In the United States this is the week of Thanksgiving Day, an annual holiday for pausing from the routines of life and reflecting on what inspires a sense of gratitude and thankfulness. I’ve been posting occasionally here for just over a year now, and I think I know some of the things Adept users will be thankful for this week. In no particular order:
Your unstructured data no longer hides like mice in the walls: Before Adept, if you didn’t know who created it, where they put it, and what they named the document, then finding any kind of information hidden in CAD files or text-based documents was more a game of hide-and-seek than a business task. And good luck if there are several people who need that same information.
Transmittals don’t bring your department to its knees: Before Adept, you had to gather up all the documents. You had to make sure each document was the current version. You had to check xrefs, assemblies, and part files. You had to create a cover sheet. And you had to hope the whole package stayed current long enough to reach the client. Now with Adept, it’s pretty much push-button.
Audits are no longer a cause for nightmares: Before Adept, the idea of an audit was akin to being invited to the Twilight Zone. Now you have a proven track record of all actions; regulatory compliance is documented; and you can dial in the actions of any particular point in time. Now you can maintain certification without wondering if it really is worth the effort.
ECN is no longer a euphemism for “kill me now”: Before Adept, Engineering Change Notices were like a tsunami of wet concrete: Painfully slow, unpredictable, impossible to manage, and ultimately unavoidable. Now you have the ability to create unique workflows that automate ECNs in a way that makes sense for your company.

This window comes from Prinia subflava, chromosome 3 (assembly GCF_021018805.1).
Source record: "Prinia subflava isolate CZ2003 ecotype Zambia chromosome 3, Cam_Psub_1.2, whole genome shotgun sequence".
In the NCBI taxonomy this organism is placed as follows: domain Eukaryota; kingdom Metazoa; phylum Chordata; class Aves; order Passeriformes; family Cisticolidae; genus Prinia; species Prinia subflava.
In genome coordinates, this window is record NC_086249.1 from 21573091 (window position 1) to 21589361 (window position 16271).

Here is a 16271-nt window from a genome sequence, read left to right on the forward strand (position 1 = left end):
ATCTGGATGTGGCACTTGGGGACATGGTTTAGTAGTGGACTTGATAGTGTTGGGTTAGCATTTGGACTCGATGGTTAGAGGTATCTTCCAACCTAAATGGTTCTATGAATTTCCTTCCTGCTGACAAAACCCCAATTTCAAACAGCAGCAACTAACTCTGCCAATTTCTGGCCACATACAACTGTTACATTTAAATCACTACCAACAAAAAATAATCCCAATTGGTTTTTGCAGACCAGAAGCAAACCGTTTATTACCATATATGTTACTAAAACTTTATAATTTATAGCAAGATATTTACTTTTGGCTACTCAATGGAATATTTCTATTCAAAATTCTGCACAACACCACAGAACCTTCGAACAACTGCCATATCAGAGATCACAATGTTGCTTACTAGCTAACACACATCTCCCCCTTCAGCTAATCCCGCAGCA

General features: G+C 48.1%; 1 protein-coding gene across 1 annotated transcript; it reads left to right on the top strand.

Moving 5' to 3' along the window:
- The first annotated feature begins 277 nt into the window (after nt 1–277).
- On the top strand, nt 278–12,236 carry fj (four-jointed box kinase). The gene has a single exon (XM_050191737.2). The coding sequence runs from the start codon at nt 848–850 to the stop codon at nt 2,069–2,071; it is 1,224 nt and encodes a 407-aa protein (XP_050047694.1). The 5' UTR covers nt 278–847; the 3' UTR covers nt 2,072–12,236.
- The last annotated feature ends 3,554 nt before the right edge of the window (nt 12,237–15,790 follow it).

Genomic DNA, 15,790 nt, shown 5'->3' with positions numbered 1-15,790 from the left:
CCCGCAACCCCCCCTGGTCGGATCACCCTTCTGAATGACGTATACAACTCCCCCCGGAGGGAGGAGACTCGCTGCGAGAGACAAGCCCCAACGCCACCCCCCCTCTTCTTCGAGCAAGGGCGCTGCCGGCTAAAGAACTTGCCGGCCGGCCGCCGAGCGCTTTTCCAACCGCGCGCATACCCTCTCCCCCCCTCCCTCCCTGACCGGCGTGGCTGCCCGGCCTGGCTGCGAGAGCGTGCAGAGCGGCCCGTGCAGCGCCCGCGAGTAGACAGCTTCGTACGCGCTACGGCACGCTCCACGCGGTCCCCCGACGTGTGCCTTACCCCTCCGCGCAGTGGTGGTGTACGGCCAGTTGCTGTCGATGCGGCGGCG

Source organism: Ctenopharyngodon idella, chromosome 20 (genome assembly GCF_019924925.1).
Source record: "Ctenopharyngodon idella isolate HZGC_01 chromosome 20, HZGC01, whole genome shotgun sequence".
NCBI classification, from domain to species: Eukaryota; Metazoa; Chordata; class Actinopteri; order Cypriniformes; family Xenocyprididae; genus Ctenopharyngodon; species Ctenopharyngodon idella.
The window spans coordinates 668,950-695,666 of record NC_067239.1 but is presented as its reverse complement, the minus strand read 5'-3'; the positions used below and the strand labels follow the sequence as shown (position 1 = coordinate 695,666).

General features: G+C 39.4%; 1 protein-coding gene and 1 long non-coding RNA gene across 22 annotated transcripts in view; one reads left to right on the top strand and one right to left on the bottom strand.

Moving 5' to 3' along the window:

CAD files are no longer the proverbial herd of cats: Before Adept, maybe you had another solution that managed CAD files for CAD users, or maybe you relied on good old Windows Explorer and hoped for the best. But whether your engineering is documented in AutoCAD, Inventor, SOLIDWORKS, or MicroStation, you are now way better off with a system that manages and tracks the complex relationships between the various parts of your engineering documentation. You know who worked on what, and when, and you can ensure team members are always working in the right document.
No more flash backs to when collaborators were executed like criminals: Before Adept, “a single source of the truth” was more of a concept for Sunday than Monday through Friday. Knowing it was hard enough, but sharing it required stealth and agility to get documents passed and checked by everyone along the approval route. Now file sharing and collaboration is automated across departments and locations.
Non-CAD users are no longer outcasts: Before Adept, when somebody in sales, marketing or documentation asked to see a CAD file they were often treated as lepers. Now these folks can view engineering drawings and models without a copy of the original CAD software, without a separate file viewer, and without you being pulled away to print manual copies. And the supply of red pens can sit in the cupboard and sleep in peace.
You have access to the vault without memorizing secret codes: Before Adept, security was either hit-or-miss in your company or a maze of scrambled data and renamed files. Now you have data that is both protected and accessible, and no IT person is required to manage access rights.
Working on the right CAD version is considered normal behavior: Before Adept, manual methods of version control were treated like the 10-page mini manual that comes with a new cellphone: In theory it seems like a good idea to follow the instructions but nobody really bothers. Now you have a central point for document access, previous versions are available, and there is a complete history of documents.
Creating file names are a snap: Before Adept, there was always that one person who just could not stick to the file naming scheme. Lacking the ability to use corporal punishment in the office, enforcing file-naming conventions seemed beyond the realm of possibility. But now you have a system in place that creates the correct files name every time a new document is created.
Randall S. Newton is the principal analyst and managing director at Consilia Vektor, a consulting firm serving the engineering software industry. He has been directly involved in engineering software in a number of roles since 1985. More information is available at https://www.linkedin.com/in/randallnewton.